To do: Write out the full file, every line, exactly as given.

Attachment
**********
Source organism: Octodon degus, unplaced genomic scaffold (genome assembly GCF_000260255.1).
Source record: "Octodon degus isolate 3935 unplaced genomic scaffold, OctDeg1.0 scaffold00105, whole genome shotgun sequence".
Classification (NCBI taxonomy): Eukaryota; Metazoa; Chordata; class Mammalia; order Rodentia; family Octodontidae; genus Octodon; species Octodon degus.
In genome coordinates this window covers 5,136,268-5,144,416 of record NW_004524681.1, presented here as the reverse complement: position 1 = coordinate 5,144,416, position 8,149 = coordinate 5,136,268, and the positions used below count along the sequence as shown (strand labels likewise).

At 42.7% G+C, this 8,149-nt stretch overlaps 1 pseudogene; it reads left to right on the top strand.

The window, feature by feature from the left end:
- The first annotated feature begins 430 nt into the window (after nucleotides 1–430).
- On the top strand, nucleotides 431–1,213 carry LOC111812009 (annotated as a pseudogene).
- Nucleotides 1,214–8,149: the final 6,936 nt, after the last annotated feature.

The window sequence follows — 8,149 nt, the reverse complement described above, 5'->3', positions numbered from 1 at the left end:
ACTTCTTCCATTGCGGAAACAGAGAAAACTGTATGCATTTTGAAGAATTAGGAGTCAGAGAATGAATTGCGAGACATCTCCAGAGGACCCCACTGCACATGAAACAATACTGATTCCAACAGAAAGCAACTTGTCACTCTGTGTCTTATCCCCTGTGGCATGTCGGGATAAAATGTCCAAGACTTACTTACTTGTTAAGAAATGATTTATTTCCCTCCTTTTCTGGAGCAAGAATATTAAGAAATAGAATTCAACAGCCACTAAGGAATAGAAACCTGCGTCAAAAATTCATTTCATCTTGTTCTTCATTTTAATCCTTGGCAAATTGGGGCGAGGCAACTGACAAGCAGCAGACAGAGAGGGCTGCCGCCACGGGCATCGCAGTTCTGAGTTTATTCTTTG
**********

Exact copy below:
Source organism: Octodon degus, unplaced genomic scaffold (genome assembly GCF_000260255.1).
Source record: "Octodon degus isolate 3935 unplaced genomic scaffold, OctDeg1.0 scaffold00105, whole genome shotgun sequence".
Classification (NCBI taxonomy): Eukaryota; Metazoa; Chordata; class Mammalia; order Rodentia; family Octodontidae; genus Octodon; species Octodon degus.
In genome coordinates this window covers 5,136,268-5,144,416 of record NW_004524681.1, presented here as the reverse complement: position 1 = coordinate 5,144,416, position 8,149 = coordinate 5,136,268, and the positions used below count along the sequence as shown (strand labels likewise).

At 42.7% G+C, this 8,149-nt stretch overlaps 1 pseudogene; it reads left to right on the top strand.

The window, feature by feature from the left end:
- The first annotated feature begins 430 nt into the window (after nucleotides 1–430).
- On the top strand, nucleotides 431–1,213 carry LOC111812009 (annotated as a pseudogene).
- Nucleotides 1,214–8,149: the final 6,936 nt, after the last annotated feature.

The window sequence follows — 8,149 nt, the reverse complement described above, 5'->3', positions numbered from 1 at the left end:
ACTTCTTCCATTGCGGAAACAGAGAAAACTGTATGCATTTTGAAGAATTAGGAGTCAGAGAATGAATTGCGAGACATCTCCAGAGGACCCCACTGCACATGAAACAATACTGATTCCAACAGAAAGCAACTTGTCACTCTGTGTCTTATCCCCTGTGGCATGTCGGGATAAAATGTCCAAGACTTACTTACTTGTTAAGAAATGATTTATTTCCCTCCTTTTCTGGAGCAAGAATATTAAGAAATAGAATTCAACAGCCACTAAGGAATAGAAACCTGCGTCAAAAATTCATTTCATCTTGTTCTTCATTTTAATCCTTGGCAAATTGGGGCGAGGCAACTGACAAGCAGCAGACAGAGAGGGCTGCCGCCACGGGCATCGCAGTTCTGAGTTTATTCTTTG